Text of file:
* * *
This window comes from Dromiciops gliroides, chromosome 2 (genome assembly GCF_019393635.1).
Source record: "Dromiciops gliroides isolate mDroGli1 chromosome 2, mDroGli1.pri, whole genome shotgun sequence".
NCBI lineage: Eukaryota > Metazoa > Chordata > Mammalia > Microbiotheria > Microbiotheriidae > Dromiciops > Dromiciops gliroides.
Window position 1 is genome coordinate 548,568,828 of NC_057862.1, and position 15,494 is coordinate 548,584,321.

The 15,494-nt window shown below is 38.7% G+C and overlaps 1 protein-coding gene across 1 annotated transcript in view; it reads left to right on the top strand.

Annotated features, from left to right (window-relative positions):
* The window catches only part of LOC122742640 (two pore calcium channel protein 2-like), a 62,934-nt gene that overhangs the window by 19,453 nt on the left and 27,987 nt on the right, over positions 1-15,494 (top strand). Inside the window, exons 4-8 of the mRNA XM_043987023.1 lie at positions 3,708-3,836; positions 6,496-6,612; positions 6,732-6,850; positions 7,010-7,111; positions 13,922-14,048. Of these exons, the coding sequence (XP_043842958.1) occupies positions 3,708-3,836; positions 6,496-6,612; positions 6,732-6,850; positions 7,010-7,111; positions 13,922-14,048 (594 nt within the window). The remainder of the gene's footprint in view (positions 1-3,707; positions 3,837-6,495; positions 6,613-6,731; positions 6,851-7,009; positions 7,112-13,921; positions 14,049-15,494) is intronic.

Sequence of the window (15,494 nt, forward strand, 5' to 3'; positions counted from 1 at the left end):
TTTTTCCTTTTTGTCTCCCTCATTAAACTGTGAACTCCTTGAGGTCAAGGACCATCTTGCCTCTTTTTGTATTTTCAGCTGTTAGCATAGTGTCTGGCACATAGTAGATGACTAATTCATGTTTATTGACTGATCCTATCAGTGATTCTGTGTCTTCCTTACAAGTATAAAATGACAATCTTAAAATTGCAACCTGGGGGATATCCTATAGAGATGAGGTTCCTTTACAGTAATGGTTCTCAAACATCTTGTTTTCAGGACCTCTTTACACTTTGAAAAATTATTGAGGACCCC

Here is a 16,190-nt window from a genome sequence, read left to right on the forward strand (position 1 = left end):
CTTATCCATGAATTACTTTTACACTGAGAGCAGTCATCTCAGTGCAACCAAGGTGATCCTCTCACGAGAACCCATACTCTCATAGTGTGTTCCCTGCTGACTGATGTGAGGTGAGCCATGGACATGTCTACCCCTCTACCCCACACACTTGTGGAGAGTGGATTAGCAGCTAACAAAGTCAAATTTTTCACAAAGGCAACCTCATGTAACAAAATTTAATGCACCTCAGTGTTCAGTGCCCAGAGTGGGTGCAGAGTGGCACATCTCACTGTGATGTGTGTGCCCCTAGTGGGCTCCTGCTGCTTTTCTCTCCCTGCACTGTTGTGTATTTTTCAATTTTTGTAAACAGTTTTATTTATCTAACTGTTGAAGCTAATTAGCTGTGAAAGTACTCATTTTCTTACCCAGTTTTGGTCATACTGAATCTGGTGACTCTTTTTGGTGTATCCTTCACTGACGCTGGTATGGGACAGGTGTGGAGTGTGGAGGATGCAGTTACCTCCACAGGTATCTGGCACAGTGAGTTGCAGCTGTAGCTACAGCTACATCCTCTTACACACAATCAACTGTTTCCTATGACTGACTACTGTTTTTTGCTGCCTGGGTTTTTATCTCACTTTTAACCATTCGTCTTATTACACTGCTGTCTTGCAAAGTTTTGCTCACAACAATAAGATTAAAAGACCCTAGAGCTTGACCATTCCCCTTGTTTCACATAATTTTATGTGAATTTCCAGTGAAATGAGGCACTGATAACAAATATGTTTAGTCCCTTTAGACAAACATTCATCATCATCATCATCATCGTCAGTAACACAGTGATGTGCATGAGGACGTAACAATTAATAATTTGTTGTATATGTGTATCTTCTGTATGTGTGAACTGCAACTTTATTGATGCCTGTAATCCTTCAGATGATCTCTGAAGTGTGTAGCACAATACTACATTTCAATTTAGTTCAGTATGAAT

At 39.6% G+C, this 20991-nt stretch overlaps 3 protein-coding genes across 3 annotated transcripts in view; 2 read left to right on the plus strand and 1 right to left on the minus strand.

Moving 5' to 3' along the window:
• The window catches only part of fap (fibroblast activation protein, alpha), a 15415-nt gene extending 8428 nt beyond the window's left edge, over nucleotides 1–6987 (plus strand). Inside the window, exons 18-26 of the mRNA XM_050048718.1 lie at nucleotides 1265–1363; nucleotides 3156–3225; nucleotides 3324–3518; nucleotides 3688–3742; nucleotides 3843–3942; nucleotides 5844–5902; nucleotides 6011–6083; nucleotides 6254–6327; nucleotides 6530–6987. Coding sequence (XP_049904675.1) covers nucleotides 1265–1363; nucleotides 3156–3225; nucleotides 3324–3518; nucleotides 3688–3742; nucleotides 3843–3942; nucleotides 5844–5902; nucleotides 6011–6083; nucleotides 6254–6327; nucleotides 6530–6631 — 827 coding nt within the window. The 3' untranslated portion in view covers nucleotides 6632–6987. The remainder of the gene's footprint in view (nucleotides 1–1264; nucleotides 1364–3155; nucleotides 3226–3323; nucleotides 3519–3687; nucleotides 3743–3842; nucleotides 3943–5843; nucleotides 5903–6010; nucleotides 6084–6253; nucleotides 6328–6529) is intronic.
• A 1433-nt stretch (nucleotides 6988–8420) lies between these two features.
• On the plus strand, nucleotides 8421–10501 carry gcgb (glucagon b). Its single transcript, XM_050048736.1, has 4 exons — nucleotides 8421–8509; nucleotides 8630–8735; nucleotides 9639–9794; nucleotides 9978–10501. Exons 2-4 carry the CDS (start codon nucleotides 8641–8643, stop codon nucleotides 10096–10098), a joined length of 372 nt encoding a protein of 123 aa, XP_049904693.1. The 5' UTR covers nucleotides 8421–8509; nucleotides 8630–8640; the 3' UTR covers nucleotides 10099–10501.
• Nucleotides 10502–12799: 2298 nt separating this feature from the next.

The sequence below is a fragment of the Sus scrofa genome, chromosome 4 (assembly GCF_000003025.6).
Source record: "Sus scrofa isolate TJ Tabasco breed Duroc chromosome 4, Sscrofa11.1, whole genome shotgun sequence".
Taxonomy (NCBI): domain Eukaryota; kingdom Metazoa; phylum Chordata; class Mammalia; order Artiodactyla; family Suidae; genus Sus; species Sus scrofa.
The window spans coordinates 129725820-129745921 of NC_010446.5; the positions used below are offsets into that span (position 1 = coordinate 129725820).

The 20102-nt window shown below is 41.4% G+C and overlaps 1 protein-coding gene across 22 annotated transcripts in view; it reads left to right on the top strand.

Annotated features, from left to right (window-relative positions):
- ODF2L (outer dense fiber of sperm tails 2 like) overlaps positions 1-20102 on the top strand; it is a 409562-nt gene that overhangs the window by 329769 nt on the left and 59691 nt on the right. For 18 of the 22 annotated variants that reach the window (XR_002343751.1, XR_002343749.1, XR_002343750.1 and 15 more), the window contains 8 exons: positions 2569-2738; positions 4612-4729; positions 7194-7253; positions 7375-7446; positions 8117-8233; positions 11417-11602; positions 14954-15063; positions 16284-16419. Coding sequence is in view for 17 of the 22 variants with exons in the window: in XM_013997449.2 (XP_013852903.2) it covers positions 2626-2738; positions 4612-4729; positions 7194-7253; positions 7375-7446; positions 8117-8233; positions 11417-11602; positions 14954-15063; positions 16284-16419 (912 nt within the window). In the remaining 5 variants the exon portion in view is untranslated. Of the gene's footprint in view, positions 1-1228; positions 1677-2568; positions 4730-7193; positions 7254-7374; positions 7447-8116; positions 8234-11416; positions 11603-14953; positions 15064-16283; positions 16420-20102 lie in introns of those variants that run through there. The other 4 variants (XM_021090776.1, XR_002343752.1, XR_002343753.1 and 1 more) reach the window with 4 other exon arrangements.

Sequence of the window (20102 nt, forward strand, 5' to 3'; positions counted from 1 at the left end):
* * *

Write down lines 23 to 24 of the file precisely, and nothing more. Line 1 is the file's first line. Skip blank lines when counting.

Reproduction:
Annotated features, from left to right (window-relative positions):
- ODF2L (outer dense fiber of sperm tails 2 like) overlaps positions 1-20102 on the top strand; it is a 409562-nt gene that overhangs the window by 329769 nt on the left and 59691 nt on the right. For 18 of the 22 annotated variants that reach the window (XR_002343751.1, XR_002343749.1, XR_002343750.1 and 15 more), the window contains 8 exons: positions 2569-2738; positions 4612-4729; positions 7194-7253; positions 7375-7446; positions 8117-8233; positions 11417-11602; positions 14954-15063; positions 16284-16419. Coding sequence is in view for 17 of the 22 variants with exons in the window: in XM_013997449.2 (XP_013852903.2) it covers positions 2626-2738; positions 4612-4729; positions 7194-7253; positions 7375-7446; positions 8117-8233; positions 11417-11602; positions 14954-15063; positions 16284-16419 (912 nt within the window). In the remaining 5 variants the exon portion in view is untranslated. Of the gene's footprint in view, positions 1-1228; positions 1677-2568; positions 4730-7193; positions 7254-7374; positions 7447-8116; positions 8234-11416; positions 11603-14953; positions 15064-16283; positions 16420-20102 lie in introns of those variants that run through there. The other 4 variants (XM_021090776.1, XR_002343752.1, XR_002343753.1 and 1 more) reach the window with 4 other exon arrangements.